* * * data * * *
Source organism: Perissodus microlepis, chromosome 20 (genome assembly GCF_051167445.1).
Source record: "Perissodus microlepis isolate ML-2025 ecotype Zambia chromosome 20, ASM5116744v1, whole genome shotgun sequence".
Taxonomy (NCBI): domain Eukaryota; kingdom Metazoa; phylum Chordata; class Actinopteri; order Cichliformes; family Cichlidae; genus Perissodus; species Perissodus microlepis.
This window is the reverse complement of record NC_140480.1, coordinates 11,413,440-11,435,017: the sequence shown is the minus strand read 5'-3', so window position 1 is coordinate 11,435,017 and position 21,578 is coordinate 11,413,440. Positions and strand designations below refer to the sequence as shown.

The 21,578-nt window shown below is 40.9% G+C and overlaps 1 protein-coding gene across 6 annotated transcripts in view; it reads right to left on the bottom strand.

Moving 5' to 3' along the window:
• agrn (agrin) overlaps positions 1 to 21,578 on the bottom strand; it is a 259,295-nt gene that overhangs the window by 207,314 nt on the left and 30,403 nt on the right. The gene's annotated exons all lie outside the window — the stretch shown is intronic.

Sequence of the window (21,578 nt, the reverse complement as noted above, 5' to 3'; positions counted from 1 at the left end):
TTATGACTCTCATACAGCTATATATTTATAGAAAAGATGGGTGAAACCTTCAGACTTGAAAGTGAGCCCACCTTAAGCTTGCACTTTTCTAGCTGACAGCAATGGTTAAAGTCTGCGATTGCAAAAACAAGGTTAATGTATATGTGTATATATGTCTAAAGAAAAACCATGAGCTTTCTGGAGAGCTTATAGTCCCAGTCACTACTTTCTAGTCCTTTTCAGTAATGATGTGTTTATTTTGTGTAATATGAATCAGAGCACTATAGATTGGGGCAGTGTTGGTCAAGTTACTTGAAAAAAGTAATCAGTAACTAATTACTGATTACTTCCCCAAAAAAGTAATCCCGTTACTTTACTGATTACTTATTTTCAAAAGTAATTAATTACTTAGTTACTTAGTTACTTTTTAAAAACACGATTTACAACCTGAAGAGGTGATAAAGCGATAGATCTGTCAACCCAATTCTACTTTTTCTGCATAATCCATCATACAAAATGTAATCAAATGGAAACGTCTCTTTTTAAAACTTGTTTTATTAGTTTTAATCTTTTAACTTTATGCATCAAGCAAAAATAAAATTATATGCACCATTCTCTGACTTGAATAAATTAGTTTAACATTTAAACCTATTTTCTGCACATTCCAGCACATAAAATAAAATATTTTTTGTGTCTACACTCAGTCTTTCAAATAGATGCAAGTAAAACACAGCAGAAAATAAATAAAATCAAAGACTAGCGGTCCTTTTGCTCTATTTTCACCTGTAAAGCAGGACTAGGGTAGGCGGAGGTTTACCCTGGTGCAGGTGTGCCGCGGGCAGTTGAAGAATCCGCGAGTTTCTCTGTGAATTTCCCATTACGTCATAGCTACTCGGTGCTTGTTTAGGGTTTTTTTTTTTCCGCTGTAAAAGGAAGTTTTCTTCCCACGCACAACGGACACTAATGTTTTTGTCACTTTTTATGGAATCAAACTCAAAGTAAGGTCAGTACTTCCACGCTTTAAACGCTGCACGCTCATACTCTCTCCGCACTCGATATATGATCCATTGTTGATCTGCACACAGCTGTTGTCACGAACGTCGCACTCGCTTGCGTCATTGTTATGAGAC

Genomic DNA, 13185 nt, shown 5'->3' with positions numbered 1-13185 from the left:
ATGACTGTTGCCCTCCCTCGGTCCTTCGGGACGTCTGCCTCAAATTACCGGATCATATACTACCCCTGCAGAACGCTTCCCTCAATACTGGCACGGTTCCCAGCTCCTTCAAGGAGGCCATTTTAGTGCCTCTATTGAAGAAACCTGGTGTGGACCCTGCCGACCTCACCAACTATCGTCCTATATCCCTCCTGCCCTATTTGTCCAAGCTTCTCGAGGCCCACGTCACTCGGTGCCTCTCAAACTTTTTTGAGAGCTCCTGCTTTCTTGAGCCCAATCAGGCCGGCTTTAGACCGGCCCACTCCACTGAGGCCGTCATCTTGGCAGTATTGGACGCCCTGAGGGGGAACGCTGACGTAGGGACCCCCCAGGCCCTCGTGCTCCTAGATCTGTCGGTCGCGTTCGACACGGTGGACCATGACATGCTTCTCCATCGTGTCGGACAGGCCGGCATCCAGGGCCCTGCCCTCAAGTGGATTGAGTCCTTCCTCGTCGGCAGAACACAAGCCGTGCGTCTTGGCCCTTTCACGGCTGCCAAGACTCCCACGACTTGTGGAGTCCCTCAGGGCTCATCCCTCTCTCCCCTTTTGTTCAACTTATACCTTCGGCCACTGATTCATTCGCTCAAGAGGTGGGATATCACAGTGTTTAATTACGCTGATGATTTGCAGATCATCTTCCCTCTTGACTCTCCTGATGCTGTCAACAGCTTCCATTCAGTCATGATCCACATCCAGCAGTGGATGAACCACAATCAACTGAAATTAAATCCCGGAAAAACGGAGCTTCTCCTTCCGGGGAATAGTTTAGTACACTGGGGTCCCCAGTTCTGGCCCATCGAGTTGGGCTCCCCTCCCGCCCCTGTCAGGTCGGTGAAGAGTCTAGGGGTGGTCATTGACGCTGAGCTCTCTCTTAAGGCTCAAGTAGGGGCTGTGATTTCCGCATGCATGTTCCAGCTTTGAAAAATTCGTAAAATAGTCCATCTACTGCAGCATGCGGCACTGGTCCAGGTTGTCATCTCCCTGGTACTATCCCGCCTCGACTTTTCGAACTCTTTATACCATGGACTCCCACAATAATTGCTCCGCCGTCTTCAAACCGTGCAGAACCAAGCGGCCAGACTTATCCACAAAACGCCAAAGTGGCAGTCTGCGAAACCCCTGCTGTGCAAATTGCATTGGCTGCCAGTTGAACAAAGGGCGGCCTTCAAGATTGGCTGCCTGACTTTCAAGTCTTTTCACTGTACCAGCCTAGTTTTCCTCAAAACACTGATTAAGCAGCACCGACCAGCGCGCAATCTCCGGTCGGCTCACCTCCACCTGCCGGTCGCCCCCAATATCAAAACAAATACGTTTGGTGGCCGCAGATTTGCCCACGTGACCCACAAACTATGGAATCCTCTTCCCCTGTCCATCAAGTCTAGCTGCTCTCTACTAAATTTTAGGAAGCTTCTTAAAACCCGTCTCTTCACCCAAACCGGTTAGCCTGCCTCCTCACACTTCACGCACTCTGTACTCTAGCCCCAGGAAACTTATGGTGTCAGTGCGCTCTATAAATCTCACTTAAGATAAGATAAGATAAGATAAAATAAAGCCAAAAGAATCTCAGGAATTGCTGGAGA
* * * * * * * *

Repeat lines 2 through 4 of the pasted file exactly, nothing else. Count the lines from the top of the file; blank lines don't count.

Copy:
Source record: "Perissodus microlepis isolate ML-2025 ecotype Zambia chromosome 20, ASM5116744v1, whole genome shotgun sequence".
Taxonomy (NCBI): domain Eukaryota; kingdom Metazoa; phylum Chordata; class Actinopteri; order Cichliformes; family Cichlidae; genus Perissodus; species Perissodus microlepis.
This window is the reverse complement of record NC_140480.1, coordinates 11,413,440-11,435,017: the sequence shown is the minus strand read 5'-3', so window position 1 is coordinate 11,435,017 and position 21,578 is coordinate 11,413,440. Positions and strand designations below refer to the sequence as shown.